NEW YORK (CNNfn) - Moratorium, schmoratorium. State and local governments, undeterred by federal attempts to declare the Internet a tax-free zone, are redoubling their efforts to reap revenue from e-commerce.|
The state of Florida, for one, has been forthright in putting its residents on notice about its intentions.
"If a sales tax is due on an item purchased in the local shopping mall, it's due when the item is purchased through the Internet," Jim Zingale, head of the state's Revenue Department, wrote in a "guest editorial" that has been published in several Florida newspapers. "Under state law, the only difference is who collects and sends in the tax."
Other officials feel the same way. Tennessee Gov. Don Sundquist, for instance, has warned he would be forced to cut basic services unless the state collects sales taxes from Internet-based transactions.
Efforts target businesses
As a practical matter, the "revenooers" are not likely to come knocking at your door for the few pennies that might be due on some book or music CD you bought from an online merchant.
But if you are a business that just ordered half a million bucks worth of servers for your Web farm, the taxman just might find it worthwhile to pay you a little social call.
"Most states that enforce sales tax laws don't audit individuals," acknowledged Dave Bruns, a spokesman for the Florida Revenue Department. "On the other hand, we audit businesses all the time. We audit businesses on a routine basis."
Why is it that the tax collector puts the crosshairs on the business community rather than on consumers? For the same reason that Willie Sutton robbed banks: Because that's where the money is.
For all the fuss about consumer-oriented electronic commerce, an estimated 75 percent to 80 percent of all Web transactions are business-to-business, Bruns said.
Not only are the dollar amounts larger, but states already have the machinery in place to track tax avoidance by business. As described by "E-Commerce Tax Alert," a new monthly newsletter from publisher CCH Inc., states are using old-fashioned information exchanges to trace new-fangled Internet transactions.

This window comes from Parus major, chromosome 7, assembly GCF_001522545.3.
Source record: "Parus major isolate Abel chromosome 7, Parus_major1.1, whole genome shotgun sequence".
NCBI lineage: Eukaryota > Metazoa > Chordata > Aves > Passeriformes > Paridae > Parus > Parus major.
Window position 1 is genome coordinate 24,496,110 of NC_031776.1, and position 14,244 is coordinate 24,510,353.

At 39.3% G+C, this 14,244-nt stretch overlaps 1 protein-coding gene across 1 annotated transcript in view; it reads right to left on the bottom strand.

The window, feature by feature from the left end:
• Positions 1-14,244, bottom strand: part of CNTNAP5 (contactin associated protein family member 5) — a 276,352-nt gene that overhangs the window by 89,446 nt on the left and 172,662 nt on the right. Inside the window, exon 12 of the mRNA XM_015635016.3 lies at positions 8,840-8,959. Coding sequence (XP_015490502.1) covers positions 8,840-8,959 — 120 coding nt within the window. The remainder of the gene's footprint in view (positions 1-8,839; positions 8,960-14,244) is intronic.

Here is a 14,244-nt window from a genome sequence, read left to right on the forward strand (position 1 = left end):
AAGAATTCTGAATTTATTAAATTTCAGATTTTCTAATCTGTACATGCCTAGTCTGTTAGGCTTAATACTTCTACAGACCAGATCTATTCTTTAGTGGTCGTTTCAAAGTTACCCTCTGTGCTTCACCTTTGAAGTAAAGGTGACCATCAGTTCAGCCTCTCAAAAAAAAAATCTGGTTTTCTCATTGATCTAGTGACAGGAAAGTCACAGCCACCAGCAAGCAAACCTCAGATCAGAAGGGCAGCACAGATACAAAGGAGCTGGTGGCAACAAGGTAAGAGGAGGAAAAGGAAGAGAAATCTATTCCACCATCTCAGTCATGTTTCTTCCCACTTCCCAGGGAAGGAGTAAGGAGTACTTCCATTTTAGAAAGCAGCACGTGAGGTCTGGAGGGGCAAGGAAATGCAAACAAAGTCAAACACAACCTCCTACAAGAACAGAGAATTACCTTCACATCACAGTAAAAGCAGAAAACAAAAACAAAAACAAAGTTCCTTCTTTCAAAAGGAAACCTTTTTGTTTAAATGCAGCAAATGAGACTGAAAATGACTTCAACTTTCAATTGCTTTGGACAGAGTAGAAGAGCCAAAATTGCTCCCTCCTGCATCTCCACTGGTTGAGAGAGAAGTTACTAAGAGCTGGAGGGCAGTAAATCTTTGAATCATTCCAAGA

Establishing a 'nexus'
In the case of that computer deal, the out-of-state seller is not obligated to collect tax on the sale because it has no "nexus" -- no physical presence -- in Florida, where the buyer is. And if the goods are shipped via UPS, they may elude the state's manifest-tracking system that monitors commercial freight.
But if the auditors in the seller's state find that the shipment to Florida meets a certain threshold, then the information is forwarded to the state DOR under an existing agreement, and the buyer will receive either a tax bill or a visit from an auditor, the newsletter reports.
If this seems surprising because you thought the Internet Tax Freedom Act imposed a moratorium on Internet taxation, guess what. "It's a very misunderstood piece of legislation," said Karl Frieden, a partner in Arthur Andersen's state and local tax practice. At its heart, the law only prevents discriminatory taxation that would penalize Web transactions.
Indeed, when the federal Advisory Commission on Electronic Commerce delivered its report to Congress last week, most of its recommendations failed to carry the two-thirds majority support required under the panel's rules -- precisely because the federal appointees and business representatives, with their free-market orientation, could not come to terms with those representing tax-hungry state and local interests.
"They reached such a stalemate that they couldn't reach a supermajority on any of the major issues," Frieden said. As it was, the report largely carried the weight of a "majority report," he said, but without the formal support that backers of reform had sought.
In some ways, this was frustrating, considering this is the "biggest issue in taxation in the last 50 years," said Frieden, author of the book, "CyberTaxation: The Taxation of e-Commerce."
Legislation in the hopper
Even the limited report of the commission has inspired some legislation -- a Senate bill was introduced last week to create certain "safe harbors" for Internet transactions, so that, for instance, using Web servers within a given state wouldn't create a nexus for tax purposes.
Still, the murky boundaries between a Web business and the physical world are likely to cause conflicts for the foreseeable future. Should an interstate Web transaction be exempt from state sales tax if the seller also has a physical store in the state? Some retailers are setting up their Internet businesses as separate companies just to avoid this nexus. But what happens then, if the company accepts returns of Web-ordered merchandise at its mall store?
Frieden acknowledged the difficulties. "Even if government and business could reach a consensus, it would take a lot of experimentation," he said. "It's hard to apply a 20th century tax system to the 21st century economy."
Nor does he expect an early resolution, predicting it will take three to five years to establish rules for Internet taxation. In the meantime, "there's going to be an escalation of conflict between government and business."